Hays housing market nearly impossible to buy into

By Sahar Chmais
As the second-fastest growing county in the U.S., Hays County cannot keep up with the housing supply for its growing demand – only a lucky few are able to squeeze into the home lottery.
Yes, buying a new home in Central Texas feels like winning the lottery. Even some of the most skilled realtors are pushed out of the market. Elle-Klein Garrison, a Realty Austin realtor who earned a Diamond Club award for selling $11.5 million worth of inventory in 2020, is unable to buy a home. She and her husband set sights on a $500,000 house in Dripping Springs but could not compete with the winning offer of $642,000.
The housing market in Hays County is at the highest experts have ever seen it, and in some ways it is likened to the 2007 pre-recession market, said Luis Bernardo Torres Ruiz, a real estate research economist at Texas A&M University. The only difference is that the bubble burst and tighter mortgage loan regulations took place; this time around, Ruiz does not foresee the bubble bursting. But homebuyers looking in Hays County can take some solace in this expert’s future predictions.
Price increases and bidding wars were caused by a storm that has been brewing for years. New home construction was affected after the 2008 recession with less home construction permits being allotted. Then the pandemic hit, and once again, construction slowed due to COVID-19 lockdowns in March and April, Ruiz said.
Another contributor has been people working from home and suddenly realizing they need a bigger space with an office, Ruiz added. People were also reluctant to place their home on the market, uncertain if they will lose their jobs and what will become of their future.
Texas has also attracted many Californians due to the state’s no income tax and cheaper homes with more space, Ruiz told the Hays Free Press/News-Dispatch.
Rising mortgage rates should slow down somewhat, Ruiz said. When the prices slow down, they will not return to pre-2021 rates, he added.
For example, in February and March, it was common for a home in Austin and Hays County to receive more than 20 offers, but things are slowing down a little, Garrison said. Usually more houses hit the market in the spring and summer time, so more supply will be available.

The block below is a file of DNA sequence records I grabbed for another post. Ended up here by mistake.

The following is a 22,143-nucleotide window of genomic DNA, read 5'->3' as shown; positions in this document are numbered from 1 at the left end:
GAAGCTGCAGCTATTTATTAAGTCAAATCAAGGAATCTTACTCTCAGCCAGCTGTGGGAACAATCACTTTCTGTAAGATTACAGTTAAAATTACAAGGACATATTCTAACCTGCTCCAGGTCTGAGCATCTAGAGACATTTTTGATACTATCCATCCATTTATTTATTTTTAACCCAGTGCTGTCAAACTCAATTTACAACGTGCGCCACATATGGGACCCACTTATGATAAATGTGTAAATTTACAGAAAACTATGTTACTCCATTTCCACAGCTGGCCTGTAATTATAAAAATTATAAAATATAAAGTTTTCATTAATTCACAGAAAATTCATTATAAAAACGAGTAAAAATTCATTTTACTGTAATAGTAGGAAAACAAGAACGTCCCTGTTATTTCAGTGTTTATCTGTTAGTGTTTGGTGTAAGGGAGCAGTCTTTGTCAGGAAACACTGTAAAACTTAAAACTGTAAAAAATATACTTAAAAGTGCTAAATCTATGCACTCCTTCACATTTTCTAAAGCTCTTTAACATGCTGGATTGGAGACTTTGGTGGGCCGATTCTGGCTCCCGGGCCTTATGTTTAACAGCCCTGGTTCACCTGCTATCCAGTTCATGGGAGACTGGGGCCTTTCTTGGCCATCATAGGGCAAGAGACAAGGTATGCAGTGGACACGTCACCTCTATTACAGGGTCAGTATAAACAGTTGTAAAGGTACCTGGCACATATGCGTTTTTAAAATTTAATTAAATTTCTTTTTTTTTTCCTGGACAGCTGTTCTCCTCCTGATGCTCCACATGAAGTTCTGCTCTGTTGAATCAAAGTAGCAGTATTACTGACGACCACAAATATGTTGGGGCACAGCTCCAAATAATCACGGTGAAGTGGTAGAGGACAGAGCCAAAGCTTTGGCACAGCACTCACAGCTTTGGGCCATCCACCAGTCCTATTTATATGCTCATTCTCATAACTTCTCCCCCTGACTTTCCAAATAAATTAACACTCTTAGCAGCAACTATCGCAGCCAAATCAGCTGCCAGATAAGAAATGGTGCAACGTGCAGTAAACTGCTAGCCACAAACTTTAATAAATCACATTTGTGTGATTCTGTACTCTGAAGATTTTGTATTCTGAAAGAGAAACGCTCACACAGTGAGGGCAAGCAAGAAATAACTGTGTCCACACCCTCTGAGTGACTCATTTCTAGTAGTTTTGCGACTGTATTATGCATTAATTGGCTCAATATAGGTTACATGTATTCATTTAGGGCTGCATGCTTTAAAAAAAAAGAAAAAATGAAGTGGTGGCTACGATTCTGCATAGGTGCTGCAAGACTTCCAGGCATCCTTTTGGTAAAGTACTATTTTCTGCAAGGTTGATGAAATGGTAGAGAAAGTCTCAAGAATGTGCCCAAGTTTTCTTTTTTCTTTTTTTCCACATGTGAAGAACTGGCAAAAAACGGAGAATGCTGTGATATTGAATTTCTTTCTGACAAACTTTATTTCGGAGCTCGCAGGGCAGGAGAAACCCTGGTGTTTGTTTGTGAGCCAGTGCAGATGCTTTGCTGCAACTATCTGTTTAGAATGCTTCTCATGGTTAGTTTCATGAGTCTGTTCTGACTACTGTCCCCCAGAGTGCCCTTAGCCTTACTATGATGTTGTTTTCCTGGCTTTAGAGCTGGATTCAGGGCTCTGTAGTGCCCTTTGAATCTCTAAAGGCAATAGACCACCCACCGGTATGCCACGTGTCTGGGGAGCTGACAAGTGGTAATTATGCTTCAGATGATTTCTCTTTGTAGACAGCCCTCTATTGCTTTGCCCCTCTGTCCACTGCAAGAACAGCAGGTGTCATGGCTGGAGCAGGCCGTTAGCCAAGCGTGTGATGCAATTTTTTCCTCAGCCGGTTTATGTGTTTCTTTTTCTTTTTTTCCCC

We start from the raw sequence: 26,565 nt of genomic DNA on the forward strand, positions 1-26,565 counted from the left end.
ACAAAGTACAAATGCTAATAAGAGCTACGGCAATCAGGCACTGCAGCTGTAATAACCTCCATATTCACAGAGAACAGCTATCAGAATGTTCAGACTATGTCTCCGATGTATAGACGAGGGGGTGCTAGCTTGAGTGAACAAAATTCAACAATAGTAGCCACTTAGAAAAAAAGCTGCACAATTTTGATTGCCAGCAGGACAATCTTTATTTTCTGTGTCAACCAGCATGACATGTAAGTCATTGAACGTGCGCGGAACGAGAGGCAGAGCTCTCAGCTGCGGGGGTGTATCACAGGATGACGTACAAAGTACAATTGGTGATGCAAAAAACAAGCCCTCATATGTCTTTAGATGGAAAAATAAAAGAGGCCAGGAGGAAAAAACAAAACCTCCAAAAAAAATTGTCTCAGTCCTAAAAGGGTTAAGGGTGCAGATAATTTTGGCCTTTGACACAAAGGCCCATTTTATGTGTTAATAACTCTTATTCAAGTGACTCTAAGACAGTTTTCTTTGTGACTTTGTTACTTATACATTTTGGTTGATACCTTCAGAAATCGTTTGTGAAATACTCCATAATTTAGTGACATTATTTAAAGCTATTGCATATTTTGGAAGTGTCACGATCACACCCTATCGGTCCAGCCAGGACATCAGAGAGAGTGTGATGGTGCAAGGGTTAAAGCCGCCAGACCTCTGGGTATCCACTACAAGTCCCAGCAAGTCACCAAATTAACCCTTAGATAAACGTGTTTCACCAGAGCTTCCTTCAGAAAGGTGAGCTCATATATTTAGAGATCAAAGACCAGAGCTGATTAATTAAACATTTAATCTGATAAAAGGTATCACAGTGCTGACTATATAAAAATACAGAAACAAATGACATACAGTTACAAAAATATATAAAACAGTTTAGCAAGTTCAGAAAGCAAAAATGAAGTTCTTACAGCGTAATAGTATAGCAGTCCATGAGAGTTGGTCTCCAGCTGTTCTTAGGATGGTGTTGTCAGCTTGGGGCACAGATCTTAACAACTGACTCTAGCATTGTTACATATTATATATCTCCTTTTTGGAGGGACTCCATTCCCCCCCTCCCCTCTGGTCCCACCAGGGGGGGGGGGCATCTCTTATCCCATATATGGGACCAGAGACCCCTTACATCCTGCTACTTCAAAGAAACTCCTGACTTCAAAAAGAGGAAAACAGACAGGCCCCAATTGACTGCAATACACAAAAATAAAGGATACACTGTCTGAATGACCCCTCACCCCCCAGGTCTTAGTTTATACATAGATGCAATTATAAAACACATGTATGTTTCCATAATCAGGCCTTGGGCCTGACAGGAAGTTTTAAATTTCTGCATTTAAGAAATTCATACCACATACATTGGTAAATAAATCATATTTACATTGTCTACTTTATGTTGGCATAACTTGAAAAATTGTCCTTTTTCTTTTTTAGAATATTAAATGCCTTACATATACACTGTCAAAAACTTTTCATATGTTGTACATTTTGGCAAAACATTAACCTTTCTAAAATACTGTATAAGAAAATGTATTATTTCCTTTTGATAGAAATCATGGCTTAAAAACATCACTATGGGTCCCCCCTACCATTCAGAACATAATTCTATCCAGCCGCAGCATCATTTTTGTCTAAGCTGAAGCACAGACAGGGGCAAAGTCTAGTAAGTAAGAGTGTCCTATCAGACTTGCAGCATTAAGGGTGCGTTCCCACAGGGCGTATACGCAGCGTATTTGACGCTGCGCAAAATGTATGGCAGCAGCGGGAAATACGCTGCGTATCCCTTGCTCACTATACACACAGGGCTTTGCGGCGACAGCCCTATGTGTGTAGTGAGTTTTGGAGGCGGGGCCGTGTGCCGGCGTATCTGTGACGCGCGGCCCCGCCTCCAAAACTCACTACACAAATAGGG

Vaccines will be another factor helping the buyer. Many homeowners did not want to sell during the pandemic because they were still living in their homes and did not want to invite strangers in, Garrison explained. With more people prepared to sell after getting a vaccination and allowing viewing of their homes, buyers can have a few more options.
House availability is at a historical low with less than half a month worth of inventory on the market, according to data from the Texas Real Estate Research Center.  A normal market has six months of inventory.
The thin margin of supply caused bidding wars, where on average, houses in Hays County get 7.5% over asking price, but Garrison said some clients have gone up to 46.2% over-asking. The median sales price in the county is $350,000; add on the average over asking bid, and the price of that home becomes $376,250.
Those selling a home will ultimately earn money from the sale, but another question is posed; where will they move to with such a low number of houses for sale?
While sellers are earning money on their sales and potentially reinvesting in another house, this boxes new home buyers even further out of the market because they are coming in with little money compared to someone who sold their home, Ruiz said.
The pendulum is bound to swing in the other direction, but it could take some time, Garrison said.
“It’s hard to say when the pendulum will swing, but it will happen,” Garrison told the Hays Free Press/News-Dispatch. Prices will not come down, but the market will balance out… The main thing to remember in this market is it takes resilience, stamina and a creative and skilled agent.”


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Sahar Chmais holds a bachelor's degree in journalism from the University of Texas at Austin. She has been covering cities in Hays County for one year, touching on residents' struggles and successes, city issues, COVID-19 and more. Prior to reporting on the local spectrum, Sahar reported for a national news organization, covering gun violence. Sahar enjoys working as a local reporter because she gets to work with real people and their stories.

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